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ARTICLES FROM THE ARCHIVES


This is the fourth article in a special six-part series commemorating the 50th anniversary of the National Club


Association. This article from the Dec/Jan 1993 issue of Club Director offers a comprehensive history on one of the most per- vasive impositions on private clubs—the issue of dues deductibility and the reduction in the deductibility of business meals and entertainment. Though we were successful in some of our attempts to maintain the tax deductibility of dues, eventually legislation did pass making dues no longer deductible and retaining only 50 percent deductibility for meals and entertainment.


A HISTORY OF TAXATION


CLUB DUES DEDUCTIBILITY BY HEATHER ANNE KEITH |


Romans continued the tradition with trade and political groups. After the fall of the Roman Empire about 395 A.D., social clubs became extinct and social life revolved around religion. In the early 17th century, social clubs began to


C 26 CLUB DIRECTOR


crop up in England and proliferated in London dur- ing the 18th century. The English “clubs” began meeting in coffeehouses. It wasn’t until the 19th cen- tury that private homes were used solely for the pur- poses of the club.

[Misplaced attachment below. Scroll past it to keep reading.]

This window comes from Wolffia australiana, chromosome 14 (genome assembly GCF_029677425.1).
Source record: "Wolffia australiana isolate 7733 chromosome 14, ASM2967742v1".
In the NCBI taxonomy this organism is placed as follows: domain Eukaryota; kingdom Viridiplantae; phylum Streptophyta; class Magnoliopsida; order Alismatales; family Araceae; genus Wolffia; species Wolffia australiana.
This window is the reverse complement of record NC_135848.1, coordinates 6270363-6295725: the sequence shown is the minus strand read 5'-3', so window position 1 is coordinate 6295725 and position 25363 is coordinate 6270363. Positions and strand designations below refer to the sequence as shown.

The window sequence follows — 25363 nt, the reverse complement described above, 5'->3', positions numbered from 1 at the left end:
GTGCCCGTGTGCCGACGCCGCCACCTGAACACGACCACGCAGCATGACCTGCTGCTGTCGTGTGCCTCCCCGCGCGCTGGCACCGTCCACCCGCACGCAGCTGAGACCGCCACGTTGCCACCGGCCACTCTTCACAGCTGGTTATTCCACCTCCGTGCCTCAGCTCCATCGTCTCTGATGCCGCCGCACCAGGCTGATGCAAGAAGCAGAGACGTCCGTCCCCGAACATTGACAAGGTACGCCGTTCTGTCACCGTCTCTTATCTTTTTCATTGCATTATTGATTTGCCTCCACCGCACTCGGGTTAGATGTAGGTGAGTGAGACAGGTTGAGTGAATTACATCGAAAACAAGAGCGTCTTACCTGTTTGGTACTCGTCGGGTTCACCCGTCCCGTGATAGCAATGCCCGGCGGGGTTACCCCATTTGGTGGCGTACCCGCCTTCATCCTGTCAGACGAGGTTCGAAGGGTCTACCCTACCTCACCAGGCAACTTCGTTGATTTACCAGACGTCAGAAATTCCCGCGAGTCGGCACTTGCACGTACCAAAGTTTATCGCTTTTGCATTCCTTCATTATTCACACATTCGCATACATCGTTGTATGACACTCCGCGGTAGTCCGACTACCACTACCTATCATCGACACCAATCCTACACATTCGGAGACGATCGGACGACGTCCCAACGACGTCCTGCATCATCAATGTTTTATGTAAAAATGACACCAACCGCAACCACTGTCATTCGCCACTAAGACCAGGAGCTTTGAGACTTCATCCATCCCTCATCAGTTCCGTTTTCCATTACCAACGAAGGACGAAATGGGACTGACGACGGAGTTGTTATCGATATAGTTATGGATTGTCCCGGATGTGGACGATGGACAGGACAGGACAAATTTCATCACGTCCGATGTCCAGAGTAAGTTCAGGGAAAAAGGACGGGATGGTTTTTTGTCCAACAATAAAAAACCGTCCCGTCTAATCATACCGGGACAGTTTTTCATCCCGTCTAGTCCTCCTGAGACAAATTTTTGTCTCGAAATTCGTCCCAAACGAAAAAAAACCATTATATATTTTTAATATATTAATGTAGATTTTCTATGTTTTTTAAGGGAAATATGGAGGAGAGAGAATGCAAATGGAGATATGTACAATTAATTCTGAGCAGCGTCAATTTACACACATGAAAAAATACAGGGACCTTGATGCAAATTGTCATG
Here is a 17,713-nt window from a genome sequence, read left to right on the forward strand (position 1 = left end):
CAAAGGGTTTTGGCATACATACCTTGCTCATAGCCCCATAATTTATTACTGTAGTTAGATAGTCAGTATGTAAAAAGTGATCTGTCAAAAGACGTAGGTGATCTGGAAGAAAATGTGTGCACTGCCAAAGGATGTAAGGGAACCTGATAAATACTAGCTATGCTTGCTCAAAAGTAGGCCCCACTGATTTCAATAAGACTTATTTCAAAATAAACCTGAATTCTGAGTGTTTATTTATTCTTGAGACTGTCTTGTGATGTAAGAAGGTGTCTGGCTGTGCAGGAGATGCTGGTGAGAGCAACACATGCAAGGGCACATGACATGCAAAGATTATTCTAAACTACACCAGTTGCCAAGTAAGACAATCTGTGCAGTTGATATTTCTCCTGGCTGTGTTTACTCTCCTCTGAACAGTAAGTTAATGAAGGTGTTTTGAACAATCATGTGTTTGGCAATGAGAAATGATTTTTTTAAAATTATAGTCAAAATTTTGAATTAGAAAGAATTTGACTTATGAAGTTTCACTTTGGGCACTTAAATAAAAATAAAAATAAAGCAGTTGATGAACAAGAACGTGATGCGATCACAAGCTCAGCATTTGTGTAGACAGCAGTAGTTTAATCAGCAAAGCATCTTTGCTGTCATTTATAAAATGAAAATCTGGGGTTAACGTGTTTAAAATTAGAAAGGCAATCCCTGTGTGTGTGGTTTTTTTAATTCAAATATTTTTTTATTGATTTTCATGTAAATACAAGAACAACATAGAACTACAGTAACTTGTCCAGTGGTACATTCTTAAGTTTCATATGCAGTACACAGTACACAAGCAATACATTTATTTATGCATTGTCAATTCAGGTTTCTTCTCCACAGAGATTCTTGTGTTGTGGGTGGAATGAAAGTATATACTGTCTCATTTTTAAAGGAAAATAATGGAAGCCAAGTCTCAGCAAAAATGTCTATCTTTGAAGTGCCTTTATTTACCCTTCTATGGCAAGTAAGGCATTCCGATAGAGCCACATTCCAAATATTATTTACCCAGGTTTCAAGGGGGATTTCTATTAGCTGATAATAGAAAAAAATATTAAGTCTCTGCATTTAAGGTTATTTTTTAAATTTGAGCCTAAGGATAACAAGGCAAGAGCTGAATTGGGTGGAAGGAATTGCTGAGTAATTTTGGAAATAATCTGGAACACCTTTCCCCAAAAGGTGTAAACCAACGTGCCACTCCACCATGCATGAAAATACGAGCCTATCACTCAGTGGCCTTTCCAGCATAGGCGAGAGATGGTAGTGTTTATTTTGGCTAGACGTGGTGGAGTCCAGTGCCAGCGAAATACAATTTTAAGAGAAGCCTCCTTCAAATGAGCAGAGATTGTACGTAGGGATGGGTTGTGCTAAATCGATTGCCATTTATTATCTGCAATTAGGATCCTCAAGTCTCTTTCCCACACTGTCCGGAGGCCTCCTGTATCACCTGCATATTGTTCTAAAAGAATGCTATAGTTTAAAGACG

lubs date back to the ancient Greeks and Romans. The ancient Greeks’ clubs consisted mostly of religious groups, worshipping gods outside of the state religion, and some politi- cal, commercial and athletic groups. The


The club tradition followed the English on the


journey to the New World—America. American clubs, as the English clubs, were formed to bring together people with common interests and leisure time. After the Civil War, political and social clubs began to flourish. Today, it is estimated there are nearly 4,000 “truly private” clubs in the United States, including golf, tennis, athletic, city and yacht clubs. For most of their history, private clubs were


viewed as purely social groups, escaping government and regulatory scrutiny. In the early part of the 20th century, however, the Internal Revenue Service (IRS) and Congress began to eye private clubs as a revenue source. Since that time, repeated attempts have been


SPRING 2011


THE BEST OF CLUB DIRECTOR


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